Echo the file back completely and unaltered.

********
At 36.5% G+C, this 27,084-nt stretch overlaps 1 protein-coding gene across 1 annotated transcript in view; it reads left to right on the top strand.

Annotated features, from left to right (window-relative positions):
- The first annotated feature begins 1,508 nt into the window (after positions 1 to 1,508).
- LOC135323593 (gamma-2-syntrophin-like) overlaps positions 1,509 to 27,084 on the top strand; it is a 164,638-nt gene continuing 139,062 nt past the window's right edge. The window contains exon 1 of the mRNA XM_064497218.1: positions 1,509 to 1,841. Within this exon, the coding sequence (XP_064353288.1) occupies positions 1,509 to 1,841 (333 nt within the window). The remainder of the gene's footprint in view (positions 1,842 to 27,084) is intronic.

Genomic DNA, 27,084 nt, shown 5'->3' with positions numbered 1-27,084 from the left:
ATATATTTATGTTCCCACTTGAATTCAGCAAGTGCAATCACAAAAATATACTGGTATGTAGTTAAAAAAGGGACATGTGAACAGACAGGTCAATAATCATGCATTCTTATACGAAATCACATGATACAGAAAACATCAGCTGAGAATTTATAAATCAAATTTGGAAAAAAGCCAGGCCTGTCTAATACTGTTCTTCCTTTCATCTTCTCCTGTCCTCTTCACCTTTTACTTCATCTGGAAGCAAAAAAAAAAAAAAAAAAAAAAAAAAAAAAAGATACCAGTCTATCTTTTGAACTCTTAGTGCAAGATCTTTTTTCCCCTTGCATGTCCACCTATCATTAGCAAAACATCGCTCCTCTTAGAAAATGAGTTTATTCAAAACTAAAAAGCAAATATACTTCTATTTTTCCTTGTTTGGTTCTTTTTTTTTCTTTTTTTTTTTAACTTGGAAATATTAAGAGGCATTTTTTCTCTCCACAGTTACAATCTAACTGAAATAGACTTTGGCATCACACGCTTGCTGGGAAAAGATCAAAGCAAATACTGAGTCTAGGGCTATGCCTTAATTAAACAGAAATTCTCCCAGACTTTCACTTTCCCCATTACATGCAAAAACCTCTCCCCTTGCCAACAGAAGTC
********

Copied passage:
At 36.5% G+C, this 27,084-nt stretch overlaps 1 protein-coding gene across 1 annotated transcript in view; it reads left to right on the top strand.

Annotated features, from left to right (window-relative positions):
- The first annotated feature begins 1,508 nt into the window (after positions 1 to 1,508).
- LOC135323593 (gamma-2-syntrophin-like) overlaps positions 1,509 to 27,084 on the top strand; it is a 164,638-nt gene continuing 139,062 nt past the window's right edge. The window contains exon 1 of the mRNA XM_064497218.1: positions 1,509 to 1,841. Within this exon, the coding sequence (XP_064353288.1) occupies positions 1,509 to 1,841 (333 nt within the window). The remainder of the gene's footprint in view (positions 1,842 to 27,084) is intronic.

Genomic DNA, 27,084 nt, shown 5'->3' with positions numbered 1-27,084 from the left:
ATATATTTATGTTCCCACTTGAATTCAGCAAGTGCAATCACAAAAATATACTGGTATGTAGTTAAAAAAGGGACATGTGAACAGACAGGTCAATAATCATGCATTCTTATACGAAATCACATGATACAGAAAACATCAGCTGAGAATTTATAAATCAAATTTGGAAAAAAGCCAGGCCTGTCTAATACTGTTCTTCCTTTCATCTTCTCCTGTCCTCTTCACCTTTTACTTCATCTGGAAGCAAAAAAAAAAAAAAAAAAAAAAAAAAAAAAAGATACCAGTCTATCTTTTGAACTCTTAGTGCAAGATCTTTTTTCCCCTTGCATGTCCACCTATCATTAGCAAAACATCGCTCCTCTTAGAAAATGAGTTTATTCAAAACTAAAAAGCAAATATACTTCTATTTTTCCTTGTTTGGTTCTTTTTTTTTCTTTTTTTTTTTAACTTGGAAATATTAAGAGGCATTTTTTCTCTCCACAGTTACAATCTAACTGAAATAGACTTTGGCATCACACGCTTGCTGGGAAAAGATCAAAGCAAATACTGAGTCTAGGGCTATGCCTTAATTAAACAGAAATTCTCCCAGACTTTCACTTTCCCCATTACATGCAAAAACCTCTCCCCTTGCCAACAGAAGTC